- Labour and Employment Law
- Case summary
Application to Appeal - Stay of Execution - Interlocutary Order - Application dismissed
IN THE SEYCHELLES COURT OF APPEAL
[Coram: A.Fernando (President) , M. Twomey (J.A) , F. Robinson (J.A)]
Civil Appeal SCA MA 14/2020
(arising in SCA CS 23/2019)
Vijay Construction (Pty) Ltd
Eastern European Engineering Limited
Vijay Construction (Pty) Ltd
Eastern European Engineering Limited
Heard: 07 August 2020
Counsel: Bernard Georges for the Applicant
Alexandra Madeleine for the Respondent
Delivered: 21 August 2020
REASONS FOR RULING DELIVERED ON 7 AUGUST 2020
F. Robinson (J.A)
The background to this application
The Applicant applied for a stay of execution of the judgment delivered by a learned Judge of the Supreme Court, on the 30 June 2020, in the case of Eastern European Engineering Ltd v Vijay Construction (Pty) Ltd (CS23/2019)  SCSC 350 (delivered on the 30 June 2020), (hereinafter referred to as the ″Judgment″), declaring two orders of the High Court of England and Wales, to enforce an arbitral award, executory and enforceable, in Seychelles.
The learned Judge delivered a Ruling on the 24 July 2020, granting a stay of execution of the Judgment inter alia on condition that ―
″1. Execution of the judgment dated 30 June 2020 in CS23/2019 is stayed on condition that within 14 days of the date of this Ruling, Vijay Construction (Pty) Ltd pays into Court security in the form of a bank guarantee in the sum of EURO Twenty Million (EUR20,000,000) pending determination of the appeal against the judgment dated 30 June 2020 in CC33/2019. Failure to comply with this Order in the time stipulated will result in the Order for the stay of execution lapsing″,
hereinafter referred to as the ″the Order″.
The Applicant filed an application by way of notice of motion supported by an affidavit asking that the Court of Appeal of Seychelles hears, as a matter of urgency, the appeal filed, before the Court of Appeal, against the imposition of the Order. Mr Kaushalkumar Patel averred in the affidavit in support of the application inter alia that: ″I verily believe that the condition imposed by the Honourable Court is entirely disproportionate and unjust. The impact of failing to meet the condition imposed will be devastating not only on Vijay and its employees but, as set out in paragraph 10 above, to the national interest. In considering proportionality, I verily believe that the national interest is a key factor to be considered″.
The question in issue
At the hearing of the application on the 7 August 2020, the Court of Appeal informed both Counsel that it wanted to hear argument with respect to whether or not it has jurisdiction to hear and determine the appeal lodged against the Order. Both Counsel were ready to argue this threshold question. Thus, I am embarking on its analysis with the benefit of submissions from both Counsel.
Contentions of Counsel
Counsel for the Applicant urged the Court of Appeal to treat the appeal as an appeal as of right.
In support of his contention, Counsel essentially argued that the Order had not been made in the action, which had disposed of the rights of the Applicant and the Respondent. Since the Order made, after the Judgment, had decided the question raised by the application, Counsel for the Applicant asked the Court of Appeal to treat it as a final Order. Thus, in the opinion of Counsel for the Applicant, Rule 25 (1) of the Rules did not find application in the present case.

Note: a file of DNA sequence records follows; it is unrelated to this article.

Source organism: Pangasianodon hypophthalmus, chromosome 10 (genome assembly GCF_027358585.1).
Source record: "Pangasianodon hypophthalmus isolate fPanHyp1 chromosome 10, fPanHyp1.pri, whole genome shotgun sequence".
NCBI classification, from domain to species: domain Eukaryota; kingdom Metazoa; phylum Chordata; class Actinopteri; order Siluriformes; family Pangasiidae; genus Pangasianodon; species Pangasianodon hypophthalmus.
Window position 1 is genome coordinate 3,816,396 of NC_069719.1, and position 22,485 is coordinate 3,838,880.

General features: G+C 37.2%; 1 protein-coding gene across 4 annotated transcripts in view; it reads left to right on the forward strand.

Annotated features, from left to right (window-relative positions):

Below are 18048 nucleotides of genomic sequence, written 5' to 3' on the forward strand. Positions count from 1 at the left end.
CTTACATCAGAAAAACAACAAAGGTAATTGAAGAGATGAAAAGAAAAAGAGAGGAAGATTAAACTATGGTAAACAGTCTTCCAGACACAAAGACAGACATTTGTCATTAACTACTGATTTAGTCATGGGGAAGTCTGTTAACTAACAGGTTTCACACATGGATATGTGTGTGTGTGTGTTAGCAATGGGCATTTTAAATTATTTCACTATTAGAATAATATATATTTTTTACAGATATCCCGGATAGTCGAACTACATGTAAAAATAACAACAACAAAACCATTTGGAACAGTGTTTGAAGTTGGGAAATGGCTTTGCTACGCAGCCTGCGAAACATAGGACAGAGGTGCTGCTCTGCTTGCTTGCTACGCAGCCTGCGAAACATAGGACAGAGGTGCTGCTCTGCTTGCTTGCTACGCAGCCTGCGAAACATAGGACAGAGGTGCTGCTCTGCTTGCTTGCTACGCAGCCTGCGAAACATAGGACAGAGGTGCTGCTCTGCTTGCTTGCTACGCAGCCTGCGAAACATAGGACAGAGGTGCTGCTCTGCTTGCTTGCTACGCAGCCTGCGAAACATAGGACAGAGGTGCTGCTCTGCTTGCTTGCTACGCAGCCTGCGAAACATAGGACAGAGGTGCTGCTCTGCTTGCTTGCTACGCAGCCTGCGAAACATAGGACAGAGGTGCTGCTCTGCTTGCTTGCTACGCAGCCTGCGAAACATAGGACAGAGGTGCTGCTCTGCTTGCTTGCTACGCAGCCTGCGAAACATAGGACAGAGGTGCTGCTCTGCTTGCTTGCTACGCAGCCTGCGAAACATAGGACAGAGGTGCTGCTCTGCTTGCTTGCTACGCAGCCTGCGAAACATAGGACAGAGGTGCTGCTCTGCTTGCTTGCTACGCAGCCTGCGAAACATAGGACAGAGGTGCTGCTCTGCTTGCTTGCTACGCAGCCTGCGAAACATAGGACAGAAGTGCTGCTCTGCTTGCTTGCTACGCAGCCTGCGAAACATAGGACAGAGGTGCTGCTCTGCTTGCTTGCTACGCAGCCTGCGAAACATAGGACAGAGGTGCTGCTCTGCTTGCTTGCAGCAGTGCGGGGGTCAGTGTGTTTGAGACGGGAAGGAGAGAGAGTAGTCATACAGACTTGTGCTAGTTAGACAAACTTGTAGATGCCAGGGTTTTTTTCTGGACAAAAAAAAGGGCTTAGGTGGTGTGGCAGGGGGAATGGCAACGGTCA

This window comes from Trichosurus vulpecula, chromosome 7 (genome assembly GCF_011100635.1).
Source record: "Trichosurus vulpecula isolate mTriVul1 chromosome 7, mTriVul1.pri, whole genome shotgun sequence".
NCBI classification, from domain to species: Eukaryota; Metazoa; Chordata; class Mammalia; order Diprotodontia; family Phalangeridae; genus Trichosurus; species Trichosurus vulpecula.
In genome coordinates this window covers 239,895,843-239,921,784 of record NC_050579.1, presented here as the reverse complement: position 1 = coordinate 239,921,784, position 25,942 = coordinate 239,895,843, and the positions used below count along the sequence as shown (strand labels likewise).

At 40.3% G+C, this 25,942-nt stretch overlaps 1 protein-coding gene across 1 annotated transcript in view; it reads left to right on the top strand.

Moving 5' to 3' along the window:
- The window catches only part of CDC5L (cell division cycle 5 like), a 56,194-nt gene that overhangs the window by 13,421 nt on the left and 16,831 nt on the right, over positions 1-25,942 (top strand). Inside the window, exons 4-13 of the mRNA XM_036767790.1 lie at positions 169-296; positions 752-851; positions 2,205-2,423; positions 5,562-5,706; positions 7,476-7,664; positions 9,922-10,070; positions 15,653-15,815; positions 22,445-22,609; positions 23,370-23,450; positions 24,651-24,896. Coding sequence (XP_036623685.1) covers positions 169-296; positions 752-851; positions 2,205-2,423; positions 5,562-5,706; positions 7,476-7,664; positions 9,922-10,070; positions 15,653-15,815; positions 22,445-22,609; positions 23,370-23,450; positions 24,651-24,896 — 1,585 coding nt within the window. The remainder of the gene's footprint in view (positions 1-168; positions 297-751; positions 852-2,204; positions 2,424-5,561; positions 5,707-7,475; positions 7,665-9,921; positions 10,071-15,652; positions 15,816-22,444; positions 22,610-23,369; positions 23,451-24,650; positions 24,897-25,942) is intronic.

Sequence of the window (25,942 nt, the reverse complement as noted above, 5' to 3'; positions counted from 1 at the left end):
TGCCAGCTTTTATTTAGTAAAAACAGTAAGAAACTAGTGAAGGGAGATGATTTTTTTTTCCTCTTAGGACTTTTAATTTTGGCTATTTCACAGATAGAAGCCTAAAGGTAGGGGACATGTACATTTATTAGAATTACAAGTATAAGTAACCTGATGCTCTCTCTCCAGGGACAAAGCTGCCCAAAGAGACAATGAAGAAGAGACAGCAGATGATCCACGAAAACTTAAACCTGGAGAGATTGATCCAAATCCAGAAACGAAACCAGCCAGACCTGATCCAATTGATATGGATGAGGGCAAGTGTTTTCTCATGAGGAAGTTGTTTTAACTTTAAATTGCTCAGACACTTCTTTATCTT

For her part, Counsel for the Respondent opined that the appeal should be treated as interlocutory, and that, in this respect, the Applicant should have first sought leave under section 12 of the Courts Act. Thus, the Court of Appeal did not have the jurisdiction to hear the appeal.
Ruling delivered on 7 August 2020
Concerning the question in issue, I held the view that I had jurisdiction to hear and determine the appeal lodged against the Order based on Article 120 (2) of the Constitution of the Republic of Seychelles read with the relevant provisions of the written law of Seychelles. This holding held the Order to be a final order for purposes of appeal.
Reasons for Ruling: The appeal's final nature
The Court of Appeal is established and given its jurisdiction, authority and power under Article 120 of the Constitution of the Republic of Seychelles. Article 120 (2) of the Constitution of the Republic of Seychelles provides that there shall be a right of appeal to the Court of Appeal from a judgment, direction, decision, declaration, decree, writ or order of the Supreme Court, except as this Constitution or an Act otherwise provides. Section 121 of the Courts Act provides that, for a judgment or order of the Supreme Court to be appealable as of right, it must not emanate from an interlocutory judgment or order of the Supreme Court or that the final judgment or order of the Supreme Court must have a value of over ten thousand rupees.
I have also referred to Rules 18 and 25 of the Seychelles Court of Appeal Rules. The said Rule 18 speaks about the procedure to be followed with respect to an appeal before the Court of Appeal. Rule 25 (1) provides: ″In this Rule, an interlocutory matter means any matter relevant to a pending appeal the decision of which will not involve the decision of the appeal″.
The Courts Act does not define ″interlocutory judgment or order″ or ″final judgment or order″.
I start my analysis by considering English cases in which the character of a judgment or an order, as being final or interlocutory, is discussed. I note that the English cases are discussed under the relevant English Rules of the Supreme Court, which limit the time for appealing. I appreciate that the determination of what is and is not an interlocutory or a final judgment or order does not always admit to ready answer.
Lord Denning MR in the case of Salter Rex & Co v Ghosh  2 All ER 865 (Court of Appeal, Civil Division) at page 866, stated―